The headline story of the summer was, of course, the departure of manager Steve Bruce a couple of weeks ago. The rumour mill has it that Bruce left the club after being promised a relatively meagre – when we consider that Hull only finished last season in fourth place in the Championship table – £18m to rebuild his squad. Considering the amount of money the club made from its play-off win, he might have expected a little more in order to give the team a fighting chance of staying in the Premier League this time around, but this evidently wasn’t the case. Considering the relative urgency of the situation, it is certainly surprising that the club is yet to bring in a replacement yet, and the names that have been thrown around in conjunction with a job that is increasingly starting to resemble a poisoned chalice only really hint at the likelihood that there is no strategy within the club at present.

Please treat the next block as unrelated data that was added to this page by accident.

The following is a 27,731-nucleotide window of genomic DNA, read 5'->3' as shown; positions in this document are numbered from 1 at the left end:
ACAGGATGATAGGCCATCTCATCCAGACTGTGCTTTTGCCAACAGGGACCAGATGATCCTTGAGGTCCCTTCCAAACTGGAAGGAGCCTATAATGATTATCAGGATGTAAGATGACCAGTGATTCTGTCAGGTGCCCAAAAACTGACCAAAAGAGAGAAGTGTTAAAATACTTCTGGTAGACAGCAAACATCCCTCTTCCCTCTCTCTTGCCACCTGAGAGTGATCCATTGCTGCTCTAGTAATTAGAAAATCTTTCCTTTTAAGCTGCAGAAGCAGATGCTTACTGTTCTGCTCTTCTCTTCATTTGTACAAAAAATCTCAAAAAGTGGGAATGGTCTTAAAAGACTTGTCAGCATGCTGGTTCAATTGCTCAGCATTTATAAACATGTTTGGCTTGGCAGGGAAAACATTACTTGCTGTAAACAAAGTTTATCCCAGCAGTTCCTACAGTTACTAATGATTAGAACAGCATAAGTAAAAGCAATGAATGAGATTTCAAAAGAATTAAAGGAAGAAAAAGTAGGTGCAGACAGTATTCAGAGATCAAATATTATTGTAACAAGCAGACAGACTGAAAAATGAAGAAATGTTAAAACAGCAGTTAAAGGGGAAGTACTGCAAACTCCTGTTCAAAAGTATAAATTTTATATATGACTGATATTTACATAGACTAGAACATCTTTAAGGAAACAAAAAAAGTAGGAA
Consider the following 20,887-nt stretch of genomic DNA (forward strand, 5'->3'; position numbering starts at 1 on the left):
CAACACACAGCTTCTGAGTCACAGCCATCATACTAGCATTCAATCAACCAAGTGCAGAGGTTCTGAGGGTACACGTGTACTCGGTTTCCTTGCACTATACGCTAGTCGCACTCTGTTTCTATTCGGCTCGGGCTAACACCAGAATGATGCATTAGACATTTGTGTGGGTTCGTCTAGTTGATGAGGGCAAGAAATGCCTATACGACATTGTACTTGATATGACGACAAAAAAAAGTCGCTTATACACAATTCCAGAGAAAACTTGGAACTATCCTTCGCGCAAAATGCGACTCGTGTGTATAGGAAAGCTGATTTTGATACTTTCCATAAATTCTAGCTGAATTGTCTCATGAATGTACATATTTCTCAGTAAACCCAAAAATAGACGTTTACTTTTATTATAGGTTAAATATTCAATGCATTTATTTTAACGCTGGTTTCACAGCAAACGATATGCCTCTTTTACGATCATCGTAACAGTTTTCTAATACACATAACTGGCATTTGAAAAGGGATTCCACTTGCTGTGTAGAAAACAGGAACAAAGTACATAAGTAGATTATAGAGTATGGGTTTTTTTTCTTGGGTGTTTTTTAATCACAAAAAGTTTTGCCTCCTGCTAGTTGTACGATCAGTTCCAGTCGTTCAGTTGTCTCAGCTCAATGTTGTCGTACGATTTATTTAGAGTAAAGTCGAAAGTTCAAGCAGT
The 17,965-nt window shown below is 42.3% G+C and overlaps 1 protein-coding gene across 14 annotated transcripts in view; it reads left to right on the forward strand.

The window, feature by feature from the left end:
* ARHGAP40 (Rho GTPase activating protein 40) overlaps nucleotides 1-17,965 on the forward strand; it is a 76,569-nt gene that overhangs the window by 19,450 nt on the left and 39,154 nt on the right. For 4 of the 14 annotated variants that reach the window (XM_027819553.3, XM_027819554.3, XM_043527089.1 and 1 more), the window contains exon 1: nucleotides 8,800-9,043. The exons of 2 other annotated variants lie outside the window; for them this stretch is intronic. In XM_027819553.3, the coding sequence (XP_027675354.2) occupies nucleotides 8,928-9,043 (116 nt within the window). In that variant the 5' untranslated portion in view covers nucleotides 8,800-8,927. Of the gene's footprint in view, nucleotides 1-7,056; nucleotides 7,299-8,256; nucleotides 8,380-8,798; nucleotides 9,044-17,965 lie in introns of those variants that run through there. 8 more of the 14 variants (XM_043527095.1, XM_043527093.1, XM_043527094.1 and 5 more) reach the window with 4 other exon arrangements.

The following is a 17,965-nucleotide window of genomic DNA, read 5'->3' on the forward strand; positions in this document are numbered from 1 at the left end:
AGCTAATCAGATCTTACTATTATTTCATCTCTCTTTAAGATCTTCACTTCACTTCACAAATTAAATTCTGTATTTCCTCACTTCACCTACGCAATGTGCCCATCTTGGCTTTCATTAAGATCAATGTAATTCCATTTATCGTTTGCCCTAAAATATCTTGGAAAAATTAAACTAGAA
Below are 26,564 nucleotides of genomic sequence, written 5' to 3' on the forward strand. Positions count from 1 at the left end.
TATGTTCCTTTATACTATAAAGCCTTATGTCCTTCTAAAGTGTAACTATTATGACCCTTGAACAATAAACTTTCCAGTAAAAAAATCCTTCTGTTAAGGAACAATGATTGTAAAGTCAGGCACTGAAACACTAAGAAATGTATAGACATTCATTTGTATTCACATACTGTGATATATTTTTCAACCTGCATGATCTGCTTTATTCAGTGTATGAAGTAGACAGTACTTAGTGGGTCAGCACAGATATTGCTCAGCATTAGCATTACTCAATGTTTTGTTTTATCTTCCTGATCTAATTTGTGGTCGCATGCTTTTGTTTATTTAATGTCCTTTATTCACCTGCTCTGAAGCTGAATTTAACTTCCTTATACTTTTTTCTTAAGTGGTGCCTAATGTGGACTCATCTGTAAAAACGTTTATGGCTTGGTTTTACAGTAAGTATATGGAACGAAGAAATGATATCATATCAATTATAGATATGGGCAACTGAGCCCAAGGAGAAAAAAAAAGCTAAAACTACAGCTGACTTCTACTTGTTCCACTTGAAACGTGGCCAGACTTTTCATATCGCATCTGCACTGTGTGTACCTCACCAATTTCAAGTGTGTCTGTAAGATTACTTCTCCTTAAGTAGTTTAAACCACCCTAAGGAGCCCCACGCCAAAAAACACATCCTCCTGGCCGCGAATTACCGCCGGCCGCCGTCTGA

Two words spring to mind when considering all of this: power vacuum. Dr Assem Allam, who has taken the majority of both the brickbats and bouquets to have landed around The KC Stadium in recent years, has been seriously ill for some time. Although the details of his illness have not be issued into the public domain, it is known that he underwent surgery at the start of June, and in his absence his son Ehab, the club’s vice-chairman, has been running the show instead. Ehab Allam certainly does a pretty good impression of being a one man public relations disaster. In March of this year, he told the Yorkshire Post newspaper that the Premier League’s incoming £30 cap on away tickets was “not in the interests of football”, and just a few weeks later he incensed some supporters by introducing a new membership scheme that did away with concessionary prices. The decision to do away with concessionary prices has also seen the club in conflict with the Premier League over the course of the summer, of course.